Justice for Jamal: Congress must lead if the administration won’t
Washington, October 11, 2018
Jamal Khashoggi is a renowned Washington Post contributor, Virginia resident, and my constituent. Like many people who visit a diplomatic consulate, he expected his trip to be a fairly swift and routine piece of business. He was getting documents so he could marry his fiancé. Instead, he has been missing since Oct. 2 and may not have left the consulate in Istanbul alive.
Khashoggi is a thought leader and a voice for democracy who has challenged authoritarian abuses of power. He is not a radical or a threat to the Saudi kingdom.
His disappearance is deeply troubling and we – the United States government - and the Turkish government must demand a robust and transparent investigation into what happened. The idea that he left and “we don’t know what happened,” which is the Saudi story, is full of holes and implausible. The Saudis’ denial is even more suspect given recent revelations that U.S. intelligence sources intercepted Saudi officials discussing a plan ordered by Crown Prince Mohammed bin Salman to trick Khashoggi into returning to his homeland in order to detain him.
In the days since his disappearance, there have been leaked details from Turkish government sources that suggest a much grizzlier account. According to these reports, a hit team of fifteen Saudis flew into Istanbul, went to that consulate, murdered Khashoggi, and then dismembered his body. Such a series of events would amount to a crime of unspeakable depravity by a sovereign state in another sovereign state with a resident of a third sovereign state. A diplomatic consulate is a place of business, not an abattoir.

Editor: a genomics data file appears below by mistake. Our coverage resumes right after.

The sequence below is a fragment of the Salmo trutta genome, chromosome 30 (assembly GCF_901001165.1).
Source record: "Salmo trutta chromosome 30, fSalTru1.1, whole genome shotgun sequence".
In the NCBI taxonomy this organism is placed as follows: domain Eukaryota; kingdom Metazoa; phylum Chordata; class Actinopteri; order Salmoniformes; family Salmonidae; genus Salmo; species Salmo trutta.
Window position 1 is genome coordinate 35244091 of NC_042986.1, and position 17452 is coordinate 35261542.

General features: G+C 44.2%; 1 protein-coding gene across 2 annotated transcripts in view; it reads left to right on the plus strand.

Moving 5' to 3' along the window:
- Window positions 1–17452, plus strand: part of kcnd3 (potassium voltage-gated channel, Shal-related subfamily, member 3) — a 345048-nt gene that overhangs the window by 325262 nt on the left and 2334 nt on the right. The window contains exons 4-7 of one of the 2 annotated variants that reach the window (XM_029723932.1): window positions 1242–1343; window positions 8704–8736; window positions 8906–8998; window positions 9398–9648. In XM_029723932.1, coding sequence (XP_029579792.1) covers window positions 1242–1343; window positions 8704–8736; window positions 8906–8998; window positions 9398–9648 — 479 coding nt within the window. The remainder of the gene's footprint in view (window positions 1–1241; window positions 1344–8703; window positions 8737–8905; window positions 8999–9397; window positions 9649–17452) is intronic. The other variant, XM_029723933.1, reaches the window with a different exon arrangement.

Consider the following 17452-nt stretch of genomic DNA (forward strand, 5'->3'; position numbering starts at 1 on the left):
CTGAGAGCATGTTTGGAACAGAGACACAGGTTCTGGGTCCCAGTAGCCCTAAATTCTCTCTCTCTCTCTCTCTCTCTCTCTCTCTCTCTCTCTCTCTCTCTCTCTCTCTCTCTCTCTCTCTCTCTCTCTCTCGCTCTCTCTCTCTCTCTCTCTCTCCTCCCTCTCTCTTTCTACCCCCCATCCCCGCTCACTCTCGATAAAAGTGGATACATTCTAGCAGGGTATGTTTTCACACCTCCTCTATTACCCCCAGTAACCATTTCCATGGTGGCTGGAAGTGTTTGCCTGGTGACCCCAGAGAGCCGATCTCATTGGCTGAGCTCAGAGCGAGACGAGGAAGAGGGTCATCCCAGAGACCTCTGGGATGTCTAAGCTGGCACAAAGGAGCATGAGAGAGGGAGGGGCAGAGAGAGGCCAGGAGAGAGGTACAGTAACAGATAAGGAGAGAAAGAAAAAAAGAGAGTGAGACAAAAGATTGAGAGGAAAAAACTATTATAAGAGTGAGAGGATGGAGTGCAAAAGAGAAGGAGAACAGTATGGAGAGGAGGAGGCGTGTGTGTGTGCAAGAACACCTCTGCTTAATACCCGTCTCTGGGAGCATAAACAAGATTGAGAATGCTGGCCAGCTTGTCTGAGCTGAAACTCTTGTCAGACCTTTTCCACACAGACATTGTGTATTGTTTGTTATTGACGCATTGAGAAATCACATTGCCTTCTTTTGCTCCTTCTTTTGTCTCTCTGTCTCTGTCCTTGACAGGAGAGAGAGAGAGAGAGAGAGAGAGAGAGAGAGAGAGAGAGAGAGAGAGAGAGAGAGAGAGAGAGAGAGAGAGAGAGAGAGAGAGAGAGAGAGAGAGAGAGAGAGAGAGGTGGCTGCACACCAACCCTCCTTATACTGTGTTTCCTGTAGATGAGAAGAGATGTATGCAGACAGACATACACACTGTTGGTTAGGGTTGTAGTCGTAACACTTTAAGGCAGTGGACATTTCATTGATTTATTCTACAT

The United States cannot stand idly by, irrespective of our longstanding relationship with Saudi Arabia, and allow that to happen with impunity. This act, if true, would be a gross violation of international law and bring us back to a law of the jungle. To allow an event like this to happen without consequences would rewrite the rules of international diplomacy and threaten the safety of dissidents and journalists around the world.
When Russian authorities attempted to poison and murder two Russian citizens on British soil earlier this year, Britain and the entire international community, including the United States, reacted with punitive measures against Russia. This included the expulsion of diplomats and additional sanctions.
We have to stand ready to react with similar strength and unity if it is determined this act against Khashoggi was carried out by Saudi Arabia. It is not acceptable behavior and those responsible for it will be held to account, no matter how high up it may go.
Unfortunately, the reaction by the president and the secretary of State has been anemic at best. President Trump said he was unaware of what was going on. Secretary Mike Pompeo actually said they’d ask the Saudis to investigate this. We cannot expect, nor should we accept, an investigation done by the Saudis. Such an investigation would lack any modicum of credibility.
This incident demands a robust, independent investigation with U.S. leadership and full international cooperation, including diplomatic, intelligence community and FBI support. The bipartisan effort in the Senate to force a presidential review of possible human rights violations consistent with the Magnitsky Act is an example of how Congress must lead if the administration won’t.
Something terrible happened to Mr. Khashoggi. We owe it to him, his family, and to our own American values to get answers regarding his disappearance.